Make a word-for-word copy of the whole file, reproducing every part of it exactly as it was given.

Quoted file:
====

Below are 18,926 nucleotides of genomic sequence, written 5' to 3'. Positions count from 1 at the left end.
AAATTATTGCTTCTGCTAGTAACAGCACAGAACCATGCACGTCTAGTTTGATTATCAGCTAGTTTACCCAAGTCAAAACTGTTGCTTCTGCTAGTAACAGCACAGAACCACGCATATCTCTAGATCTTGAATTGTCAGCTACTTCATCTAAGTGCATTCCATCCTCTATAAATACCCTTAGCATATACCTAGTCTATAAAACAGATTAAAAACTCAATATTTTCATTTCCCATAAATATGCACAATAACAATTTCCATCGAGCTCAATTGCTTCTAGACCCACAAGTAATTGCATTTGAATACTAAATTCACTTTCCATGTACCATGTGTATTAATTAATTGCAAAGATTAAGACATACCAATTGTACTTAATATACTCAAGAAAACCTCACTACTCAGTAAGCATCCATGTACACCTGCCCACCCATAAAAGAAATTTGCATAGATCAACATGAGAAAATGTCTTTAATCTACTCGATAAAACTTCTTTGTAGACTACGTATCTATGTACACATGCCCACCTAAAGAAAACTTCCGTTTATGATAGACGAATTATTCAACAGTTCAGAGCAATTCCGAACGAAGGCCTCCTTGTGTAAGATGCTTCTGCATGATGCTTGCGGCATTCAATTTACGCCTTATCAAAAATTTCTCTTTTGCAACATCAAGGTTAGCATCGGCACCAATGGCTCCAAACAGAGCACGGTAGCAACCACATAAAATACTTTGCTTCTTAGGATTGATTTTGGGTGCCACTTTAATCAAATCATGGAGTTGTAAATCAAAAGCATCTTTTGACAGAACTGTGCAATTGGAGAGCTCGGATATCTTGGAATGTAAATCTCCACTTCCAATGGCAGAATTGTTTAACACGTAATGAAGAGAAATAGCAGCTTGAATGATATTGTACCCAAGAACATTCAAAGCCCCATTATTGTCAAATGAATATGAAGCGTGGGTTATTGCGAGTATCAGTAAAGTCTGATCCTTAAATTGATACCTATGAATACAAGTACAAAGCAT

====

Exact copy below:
Below are 18,926 nucleotides of genomic sequence, written 5' to 3'. Positions count from 1 at the left end.
AAATTATTGCTTCTGCTAGTAACAGCACAGAACCATGCACGTCTAGTTTGATTATCAGCTAGTTTACCCAAGTCAAAACTGTTGCTTCTGCTAGTAACAGCACAGAACCACGCATATCTCTAGATCTTGAATTGTCAGCTACTTCATCTAAGTGCATTCCATCCTCTATAAATACCCTTAGCATATACCTAGTCTATAAAACAGATTAAAAACTCAATATTTTCATTTCCCATAAATATGCACAATAACAATTTCCATCGAGCTCAATTGCTTCTAGACCCACAAGTAATTGCATTTGAATACTAAATTCACTTTCCATGTACCATGTGTATTAATTAATTGCAAAGATTAAGACATACCAATTGTACTTAATATACTCAAGAAAACCTCACTACTCAGTAAGCATCCATGTACACCTGCCCACCCATAAAAGAAATTTGCATAGATCAACATGAGAAAATGTCTTTAATCTACTCGATAAAACTTCTTTGTAGACTACGTATCTATGTACACATGCCCACCTAAAGAAAACTTCCGTTTATGATAGACGAATTATTCAACAGTTCAGAGCAATTCCGAACGAAGGCCTCCTTGTGTAAGATGCTTCTGCATGATGCTTGCGGCATTCAATTTACGCCTTATCAAAAATTTCTCTTTTGCAACATCAAGGTTAGCATCGGCACCAATGGCTCCAAACAGAGCACGGTAGCAACCACATAAAATACTTTGCTTCTTAGGATTGATTTTGGGTGCCACTTTAATCAAATCATGGAGTTGTAAATCAAAAGCATCTTTTGACAGAACTGTGCAATTGGAGAGCTCGGATATCTTGGAATGTAAATCTCCACTTCCAATGGCAGAATTGTTTAACACGTAATGAAGAGAAATAGCAGCTTGAATGATATTGTACCCAAGAACATTCAAAGCCCCATTATTGTCAAATGAATATGAAGCGTGGGTTATTGCGAGTATCAGTAAAGTCTGATCCTTAAATTGATACCTATGAATACAAGTACAAAGCAT